• George McPhee, Vice President and General Manager, Washington Capitals (NHL)
  • Paul S. Miller, former Chairman of American Israel Public Affairs Committee (AIPAC), Special Counsel to Kaye Scholer LLP, '100 Most Influential Lawyers in America' listing by National Law Journal.
  • Ozzie Nelson, Entertainer.
  • Lynne Stewart, Prominent lawyer and civil rights activist. Convicted of conspiracy and providing material support to a terrorist client.

See also

References

  1. Newark marks anniversary with opening of modern residential, research buildings — Rutgers News Center
  2. http://officialguide.lsac.org//SearchResults/SchoolPage_PDFs/ABA_LawSchoolData/ABA2512.pdf ABA Official Guide Retrieved on 07-28-2007
  3. http://law.newark.rutgers.edu/joint_degree.html Joint Degree Programs Retrieved on 07-28-2007
  4. http://law.newark.rutgers.edu/rutapp2007.pdf
  5. Rutgers School of Law - Newark - Admissions
  6. http://online.wsj.com/article_email/SB121971712700771731-lMyQjAxMDI4MTI5NjcyMTY3Wj.html
  7. Best Law Schools 2011, U.S. News & World Report, accessed September 18, 2011.
  8. [1], Super Lawyers 2010 Law School Rankings.
  9. The Women's Rights Litigation Clinic has been inactive since 2006.
  10. ShowAllSchools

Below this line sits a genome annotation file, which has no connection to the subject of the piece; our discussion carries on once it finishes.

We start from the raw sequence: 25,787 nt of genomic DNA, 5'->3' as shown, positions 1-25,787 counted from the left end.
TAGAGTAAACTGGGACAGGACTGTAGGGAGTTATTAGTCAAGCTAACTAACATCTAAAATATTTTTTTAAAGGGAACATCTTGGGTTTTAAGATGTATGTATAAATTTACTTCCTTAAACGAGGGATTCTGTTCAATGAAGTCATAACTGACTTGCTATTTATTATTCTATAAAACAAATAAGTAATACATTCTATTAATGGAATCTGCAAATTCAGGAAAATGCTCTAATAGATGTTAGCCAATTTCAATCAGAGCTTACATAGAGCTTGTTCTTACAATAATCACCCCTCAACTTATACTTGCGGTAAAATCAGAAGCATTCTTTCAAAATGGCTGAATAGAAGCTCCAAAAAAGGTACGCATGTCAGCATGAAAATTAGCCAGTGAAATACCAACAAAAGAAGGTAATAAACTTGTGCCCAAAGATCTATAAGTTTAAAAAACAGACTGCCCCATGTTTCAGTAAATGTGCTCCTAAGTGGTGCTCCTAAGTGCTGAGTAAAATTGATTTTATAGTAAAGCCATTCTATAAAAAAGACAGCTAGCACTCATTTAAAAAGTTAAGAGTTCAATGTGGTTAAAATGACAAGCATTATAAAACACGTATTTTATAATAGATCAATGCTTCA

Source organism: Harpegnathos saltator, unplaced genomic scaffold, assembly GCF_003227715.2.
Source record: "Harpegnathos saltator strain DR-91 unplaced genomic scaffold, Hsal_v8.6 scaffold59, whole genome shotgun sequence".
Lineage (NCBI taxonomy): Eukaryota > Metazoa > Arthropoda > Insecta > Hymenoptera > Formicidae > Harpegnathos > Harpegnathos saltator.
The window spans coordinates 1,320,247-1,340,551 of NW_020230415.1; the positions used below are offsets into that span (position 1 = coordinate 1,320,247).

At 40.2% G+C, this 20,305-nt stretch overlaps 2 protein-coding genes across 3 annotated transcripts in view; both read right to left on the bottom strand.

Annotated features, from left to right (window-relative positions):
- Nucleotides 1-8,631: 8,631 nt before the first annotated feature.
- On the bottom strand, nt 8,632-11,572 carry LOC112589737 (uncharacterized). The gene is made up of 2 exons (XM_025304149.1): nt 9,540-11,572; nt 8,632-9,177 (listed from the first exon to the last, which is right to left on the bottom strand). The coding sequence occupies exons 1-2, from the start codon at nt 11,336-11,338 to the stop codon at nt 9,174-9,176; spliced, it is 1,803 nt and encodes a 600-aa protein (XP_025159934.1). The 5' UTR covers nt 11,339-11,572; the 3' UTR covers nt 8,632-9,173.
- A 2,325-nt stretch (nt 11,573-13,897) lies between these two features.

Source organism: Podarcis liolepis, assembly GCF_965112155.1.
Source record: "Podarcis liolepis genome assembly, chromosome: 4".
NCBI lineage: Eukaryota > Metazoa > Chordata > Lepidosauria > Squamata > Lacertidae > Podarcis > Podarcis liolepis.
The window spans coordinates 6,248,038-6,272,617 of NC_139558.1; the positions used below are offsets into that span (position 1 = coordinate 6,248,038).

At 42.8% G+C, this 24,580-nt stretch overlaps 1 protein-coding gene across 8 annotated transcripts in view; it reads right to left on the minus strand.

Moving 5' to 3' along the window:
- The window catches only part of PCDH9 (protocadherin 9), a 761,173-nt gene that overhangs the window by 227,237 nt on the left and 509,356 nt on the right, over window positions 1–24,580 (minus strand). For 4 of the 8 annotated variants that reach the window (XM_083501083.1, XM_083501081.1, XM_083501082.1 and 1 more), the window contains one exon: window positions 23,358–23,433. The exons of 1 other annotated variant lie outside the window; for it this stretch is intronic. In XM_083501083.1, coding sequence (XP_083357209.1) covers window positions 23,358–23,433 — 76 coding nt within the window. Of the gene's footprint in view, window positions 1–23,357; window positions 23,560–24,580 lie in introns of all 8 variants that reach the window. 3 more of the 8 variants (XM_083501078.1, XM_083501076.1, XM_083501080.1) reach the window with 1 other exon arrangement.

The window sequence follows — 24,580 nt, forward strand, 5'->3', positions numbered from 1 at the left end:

11. Rutgers School of Law - Newark - Minority Student Program
  12. Honan, William H. "Morris Pashman, 87, Champion of Free Speech on New Jersey's Highest Court", The New York Times, October 10, 1999. Accessed October 19, 2009.
  13. 13.0 13.1 "SPOTLIGHT ON: Hon. Esther Salas ’94 – First Latina on New Jersey District Court". Rutgers School of Law. accessed July 28, 2011.
  14. Sanabria, Santo. "Local roots". The Union City Reporter. July 24, 2011. pages 1 and 12
  15. "Faculty Profile: Louis Raveson", Rutgers School of Law. Accessed March 22, 2011.
  16. Rutgers School of Law- Newark. "Interview with Elizabeth Warren", Nov. 9, 2011. Accessed Nov. 19, 2011.
  17. http://www.nytimes.com/2008/12/02/business/02tarp.html?_r=1&ref=us
  18. Cornelius Augustine McGlennon, Biographical Directory of the United States Congress. Accessed October 2, 2007.
  19. Grimes, William. "Sybil R. Moses, Prosecutor and Longtime New Jersey Judge, Dies at 69", The New York Times, January 24, 2009. Accessed October 20, 2009.
  20. "Lois Whitman ’76 – A Pioneering Advocate for Children Around the World", Rutgers School of Law, January 2011. Accessed January 5, 2011.
  21. [2], Fried Frank: Lesk, Ann Berger. Accessed October 16, 2009.

External links